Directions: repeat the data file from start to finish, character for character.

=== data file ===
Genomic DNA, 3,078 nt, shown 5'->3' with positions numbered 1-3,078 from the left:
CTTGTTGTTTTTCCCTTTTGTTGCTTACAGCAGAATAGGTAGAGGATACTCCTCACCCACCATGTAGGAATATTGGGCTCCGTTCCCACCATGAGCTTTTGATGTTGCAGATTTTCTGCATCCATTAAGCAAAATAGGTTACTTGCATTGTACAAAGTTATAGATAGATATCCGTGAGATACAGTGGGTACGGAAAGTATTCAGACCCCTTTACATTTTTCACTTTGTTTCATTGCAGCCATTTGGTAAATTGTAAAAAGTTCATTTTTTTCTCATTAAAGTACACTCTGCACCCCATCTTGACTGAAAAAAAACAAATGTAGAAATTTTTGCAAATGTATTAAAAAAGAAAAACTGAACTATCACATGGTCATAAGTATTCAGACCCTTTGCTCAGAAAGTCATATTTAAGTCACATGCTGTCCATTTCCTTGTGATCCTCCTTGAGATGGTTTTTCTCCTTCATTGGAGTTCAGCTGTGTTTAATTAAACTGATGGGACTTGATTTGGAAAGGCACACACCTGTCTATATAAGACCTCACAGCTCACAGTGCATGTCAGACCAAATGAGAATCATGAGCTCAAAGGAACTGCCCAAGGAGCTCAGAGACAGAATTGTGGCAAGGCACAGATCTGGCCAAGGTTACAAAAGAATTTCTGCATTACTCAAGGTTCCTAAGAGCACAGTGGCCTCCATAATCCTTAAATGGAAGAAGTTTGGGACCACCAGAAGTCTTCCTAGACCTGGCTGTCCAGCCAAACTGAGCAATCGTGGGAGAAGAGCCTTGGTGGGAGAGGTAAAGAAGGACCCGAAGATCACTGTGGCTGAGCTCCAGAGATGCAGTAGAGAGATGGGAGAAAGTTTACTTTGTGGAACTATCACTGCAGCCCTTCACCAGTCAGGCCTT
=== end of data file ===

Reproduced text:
Genomic DNA, 3,078 nt, shown 5'->3' with positions numbered 1-3,078 from the left:
CTTGTTGTTTTTCCCTTTTGTTGCTTACAGCAGAATAGGTAGAGGATACTCCTCACCCACCATGTAGGAATATTGGGCTCCGTTCCCACCATGAGCTTTTGATGTTGCAGATTTTCTGCATCCATTAAGCAAAATAGGTTACTTGCATTGTACAAAGTTATAGATAGATATCCGTGAGATACAGTGGGTACGGAAAGTATTCAGACCCCTTTACATTTTTCACTTTGTTTCATTGCAGCCATTTGGTAAATTGTAAAAAGTTCATTTTTTTCTCATTAAAGTACACTCTGCACCCCATCTTGACTGAAAAAAAACAAATGTAGAAATTTTTGCAAATGTATTAAAAAAGAAAAACTGAACTATCACATGGTCATAAGTATTCAGACCCTTTGCTCAGAAAGTCATATTTAAGTCACATGCTGTCCATTTCCTTGTGATCCTCCTTGAGATGGTTTTTCTCCTTCATTGGAGTTCAGCTGTGTTTAATTAAACTGATGGGACTTGATTTGGAAAGGCACACACCTGTCTATATAAGACCTCACAGCTCACAGTGCATGTCAGACCAAATGAGAATCATGAGCTCAAAGGAACTGCCCAAGGAGCTCAGAGACAGAATTGTGGCAAGGCACAGATCTGGCCAAGGTTACAAAAGAATTTCTGCATTACTCAAGGTTCCTAAGAGCACAGTGGCCTCCATAATCCTTAAATGGAAGAAGTTTGGGACCACCAGAAGTCTTCCTAGACCTGGCTGTCCAGCCAAACTGAGCAATCGTGGGAGAAGAGCCTTGGTGGGAGAGGTAAAGAAGGACCCGAAGATCACTGTGGCTGAGCTCCAGAGATGCAGTAGAGAGATGGGAGAAAGTTTACTTTGTGGAACTATCACTGCAGCCCTTCACCAGTCAGGCCTT